5 tips for improving your data science workflow

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The biggest wastes in data science and machine learning don’t stem from inefficient code, random bugs, or incorrect analysis. They stem from flaws in planning and communication. Execution mistakes can cost a day or two to fix, but planning mistakes can take weeks to months to set right. Here are five ways you can avoid making those mistakes in the first place:

1. Set the right objective (function)

Mathematician and data analysis pioneer John Tukey said “an approximate answer to the right question is better than an exact answer to the wrong question.” Machine learning solutions work by optimizing towards an objective function — a mathematical formula that describes some value. One of the most basic examples is a profit function: Profit = Revenue – Costs.

While machine learning algorithms excel at finding the optimal solution, they can’t tell you if you’re maximizing the right thing at the right time. Periodically make sure that your objective function reflects your current priorities and values. For example, an early stage company may not be worried as much about profitability; instead they may want to maximize revenue in order to try to increase market-share. A company that is looking to IPO may want to demonstrate profitability, so may focus on minimizing costs, while maintaining the same level of market share. Only capturing the currently important metric (revenue) at specific points in time (quarterly) will hinder your ability to predict new cost functions (profitability) at different times.

Along those lines, data scientists can also fall into the trap of optimizing model metrics, and not business metrics. As an example, data scientists may consider using the area under a precision-recall curve or a receiver-operating-characteristic curve to evaluate overall model performance, but those curves don’t necessarily translate to business success. Instead, setting an objective like “Minimize false positives while maintaining a total false negative rate of X%” can be specific to your current business conditions, and can be used to weigh the specific costs of false positives and false negatives. Capturing pre-aggregated event-based data and periodic re-examination of the problem you’re trying to solve will allow you to keep moving in the right direction, instead of optimizing for the wrong problem.

2. Get on the same page

To your business stakeholders, there’s a huge difference between “We saw a 100 point increase in accuracy in the test set of 100,000 examples” and “If we had these improvements in place, we would have saved $20,000 dollars in the last business quarter.” “100,000 examples” and “100 point increase” are hard to visualize, whereas “$20,000” and “last business quarter” tend to be a lot easier for business stakeholders to grasp. Standardize your units of analysis so that your team and the business leaders spend less time translating, and more time ideating. 

The points-in-time that are critical can also differ by business stakeholder. A sales or customer success practitioner may need weekly, monthly or event-based measures (i.e. first subscription event, renewal event, support request events). While a revenue leader may need models per business segment, sales rep or product line on a quarterly or yearly basis. Collect data at an event level to support these various compute times as they arise.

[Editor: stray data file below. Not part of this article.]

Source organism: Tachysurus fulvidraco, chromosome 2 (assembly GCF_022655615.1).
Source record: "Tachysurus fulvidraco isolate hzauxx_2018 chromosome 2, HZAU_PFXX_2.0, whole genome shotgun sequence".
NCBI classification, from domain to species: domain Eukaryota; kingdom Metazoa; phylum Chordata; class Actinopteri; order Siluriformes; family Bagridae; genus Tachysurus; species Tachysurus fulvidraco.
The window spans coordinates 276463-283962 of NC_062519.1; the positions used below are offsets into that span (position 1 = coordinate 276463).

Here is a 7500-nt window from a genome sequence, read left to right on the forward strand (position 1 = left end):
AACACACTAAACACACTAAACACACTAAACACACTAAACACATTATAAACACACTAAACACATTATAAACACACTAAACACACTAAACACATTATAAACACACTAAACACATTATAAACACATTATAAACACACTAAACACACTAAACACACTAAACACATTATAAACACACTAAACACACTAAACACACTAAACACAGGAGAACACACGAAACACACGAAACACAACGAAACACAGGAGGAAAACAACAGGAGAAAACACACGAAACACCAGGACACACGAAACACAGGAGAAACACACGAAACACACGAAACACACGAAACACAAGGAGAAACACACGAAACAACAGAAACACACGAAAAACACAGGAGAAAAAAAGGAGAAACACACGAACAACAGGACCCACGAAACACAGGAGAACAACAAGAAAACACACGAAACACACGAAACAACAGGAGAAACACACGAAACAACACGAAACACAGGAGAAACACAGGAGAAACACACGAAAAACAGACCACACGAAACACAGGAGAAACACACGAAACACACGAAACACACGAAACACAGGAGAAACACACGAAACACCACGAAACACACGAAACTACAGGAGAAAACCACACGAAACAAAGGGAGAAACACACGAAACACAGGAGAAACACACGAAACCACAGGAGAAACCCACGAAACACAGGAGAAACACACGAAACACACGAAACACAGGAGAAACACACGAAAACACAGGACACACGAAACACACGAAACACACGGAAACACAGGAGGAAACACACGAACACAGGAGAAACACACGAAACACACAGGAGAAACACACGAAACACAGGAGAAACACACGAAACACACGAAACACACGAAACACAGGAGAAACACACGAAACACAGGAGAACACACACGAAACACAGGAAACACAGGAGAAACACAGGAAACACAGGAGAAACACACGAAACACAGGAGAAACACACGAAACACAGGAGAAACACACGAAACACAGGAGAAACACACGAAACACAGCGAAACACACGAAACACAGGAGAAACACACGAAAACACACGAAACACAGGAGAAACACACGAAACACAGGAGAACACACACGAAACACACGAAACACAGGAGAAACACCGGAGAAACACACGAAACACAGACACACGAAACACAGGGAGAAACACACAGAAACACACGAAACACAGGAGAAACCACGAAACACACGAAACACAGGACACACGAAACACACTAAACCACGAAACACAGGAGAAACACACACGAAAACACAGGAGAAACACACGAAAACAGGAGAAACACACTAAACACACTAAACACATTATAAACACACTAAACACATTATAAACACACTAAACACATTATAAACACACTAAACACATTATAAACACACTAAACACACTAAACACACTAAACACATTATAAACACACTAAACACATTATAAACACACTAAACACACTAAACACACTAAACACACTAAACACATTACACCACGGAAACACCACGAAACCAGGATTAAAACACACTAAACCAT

We’ve been on teams where train and test sets were at the whims of the particular data scientist. Our analysis wasn’t comparable to each other, and the model metrics we used were incomprehensible to the stakeholder. Once we standardized on business metrics, and times meaningful to the business (i.e. all deals from last quarter, subscription activity in the last month), it became easier to compare models internally and externally and easier to make present impactful business cases for the usage of our models.

3. Allow room for discovery

Data science is an inherently creative endeavor, oftentimes advancements in models come from unexpected places. The biggest breakthroughs come from exploring new avenues and new opportunities. One of the beautiful things about data science is that it takes ideas and methods from a broad array of scientific disciplines. Algorithms developed for genetics are used to analyze literature, methods to analyze literature can be adapted to make romantic matches on a dating app or provide recommendations for a vacation.

Advances in solutions often come from looking at the same problem from a different angle or frame of reference. For example, some of the first models didn’t take into account demographic information. For a long time now, data scientists have understood that including demographic data may help ads reach the right person or measure unintended bias. Then when the frame of psychology was introduced, data scientists began looking at the problem from a psychographic angle: Can demographics and demonstrated interest improve results? For example, adding in data about what someone shared on social media could provide a link to what they are likely to buy. Recently, event-based behavioral data, in near real time, has entered the space bringing both new information and time into the picture. Making very small gas station purchases then a very large TV purchase minutes later may signal a stolen credit card.